> important in the creative atmosphere that should be cultivated in
> a writing class: a class without the kind of definite "right" answers of
> math and biology.

I must have missed the post that said anyone had really abdicated the role
as teacher. For myself, all I can say is perhaps my idea of what parental
units and teachers *do* are significantly different from yours.

> When parents try to be friends instead of parents, children have to make
> decisions they are too young and inexperienced to make.

ONE of the many roles I have as teacher and parent is gauging the needs of
my children and students. Some need more guidance than others. I have
three kids, all needing varying levels...on a daily basis. This is the
HARD part that Eric spoke of: knowing when to shut the hell up and get out
of their way, whether I can see they are making mistakes or not, vs
knowing when to step in and insist on a time out. Kids, students, all of
us, need some parameters we can work within. Parameters are negotiable.
One of the relational parameters my children and I are always negotiating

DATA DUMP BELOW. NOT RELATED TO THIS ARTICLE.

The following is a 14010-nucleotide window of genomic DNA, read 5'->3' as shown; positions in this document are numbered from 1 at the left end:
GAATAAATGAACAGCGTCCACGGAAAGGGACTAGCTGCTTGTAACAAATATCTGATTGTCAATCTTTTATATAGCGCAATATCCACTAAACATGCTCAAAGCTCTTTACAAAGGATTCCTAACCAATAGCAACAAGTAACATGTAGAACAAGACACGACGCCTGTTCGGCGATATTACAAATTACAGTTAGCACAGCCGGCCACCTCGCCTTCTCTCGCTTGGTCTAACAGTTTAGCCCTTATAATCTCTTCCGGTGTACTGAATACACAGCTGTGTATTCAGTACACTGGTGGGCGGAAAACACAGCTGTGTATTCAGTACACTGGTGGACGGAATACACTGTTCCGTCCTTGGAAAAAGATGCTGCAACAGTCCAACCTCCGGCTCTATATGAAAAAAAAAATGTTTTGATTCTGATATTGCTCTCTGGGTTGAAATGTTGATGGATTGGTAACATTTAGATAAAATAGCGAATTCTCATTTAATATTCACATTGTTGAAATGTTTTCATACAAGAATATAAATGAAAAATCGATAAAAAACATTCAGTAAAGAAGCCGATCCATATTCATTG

if that of friendship. Sometimes we are friends, and sometimes we ain't.
And the wanting to be friends, or not, goes both ways. Did someone suggest
they are friends with their students? That there is a horrendous notion I
have harbored for some of my teachers and students. I'm just not sure what
to make of it. Is that a bad thing? Maybe those parameters were never
meant to be broken, I'm just not sure who would be setting those
particular parameters though.

> When teachers try to be friends and colleaques to undergraduates,
> especially freshmen, instead of teachers, students have to make decisions
> they are ill equipped to make.

Yup. Sometimes they do. And sometimes they don't. Maybe it
depends on whether or not a friend helps em out. Sometimes they learn to